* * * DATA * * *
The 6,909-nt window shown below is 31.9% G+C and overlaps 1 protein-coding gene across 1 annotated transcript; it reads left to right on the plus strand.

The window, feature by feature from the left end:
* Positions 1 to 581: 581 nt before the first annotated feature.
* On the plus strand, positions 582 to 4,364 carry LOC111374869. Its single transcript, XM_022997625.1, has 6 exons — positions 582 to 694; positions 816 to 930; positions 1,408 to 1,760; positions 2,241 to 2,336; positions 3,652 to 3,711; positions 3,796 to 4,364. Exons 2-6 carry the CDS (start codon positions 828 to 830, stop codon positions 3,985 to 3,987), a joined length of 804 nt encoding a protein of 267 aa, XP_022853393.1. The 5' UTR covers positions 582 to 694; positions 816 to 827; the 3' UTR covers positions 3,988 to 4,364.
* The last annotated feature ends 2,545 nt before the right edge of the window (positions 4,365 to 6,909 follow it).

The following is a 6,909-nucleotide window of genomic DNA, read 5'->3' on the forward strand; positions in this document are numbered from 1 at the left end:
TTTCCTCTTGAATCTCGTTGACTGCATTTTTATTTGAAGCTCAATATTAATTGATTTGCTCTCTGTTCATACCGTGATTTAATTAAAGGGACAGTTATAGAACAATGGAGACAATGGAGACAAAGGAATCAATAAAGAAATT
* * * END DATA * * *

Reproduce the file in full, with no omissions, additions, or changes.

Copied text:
The 6,909-nt window shown below is 31.9% G+C and overlaps 1 protein-coding gene across 1 annotated transcript; it reads left to right on the plus strand.

The window, feature by feature from the left end:
* Positions 1 to 581: 581 nt before the first annotated feature.
* On the plus strand, positions 582 to 4,364 carry LOC111374869. Its single transcript, XM_022997625.1, has 6 exons — positions 582 to 694; positions 816 to 930; positions 1,408 to 1,760; positions 2,241 to 2,336; positions 3,652 to 3,711; positions 3,796 to 4,364. Exons 2-6 carry the CDS (start codon positions 828 to 830, stop codon positions 3,985 to 3,987), a joined length of 804 nt encoding a protein of 267 aa, XP_022853393.1. The 5' UTR covers positions 582 to 694; positions 816 to 827; the 3' UTR covers positions 3,988 to 4,364.
* The last annotated feature ends 2,545 nt before the right edge of the window (positions 4,365 to 6,909 follow it).

The following is a 6,909-nucleotide window of genomic DNA, read 5'->3' on the forward strand; positions in this document are numbered from 1 at the left end:
TTTCCTCTTGAATCTCGTTGACTGCATTTTTATTTGAAGCTCAATATTAATTGATTTGCTCTCTGTTCATACCGTGATTTAATTAAAGGGACAGTTATAGAACAATGGAGACAATGGAGACAAAGGAATCAATAAAGAAATT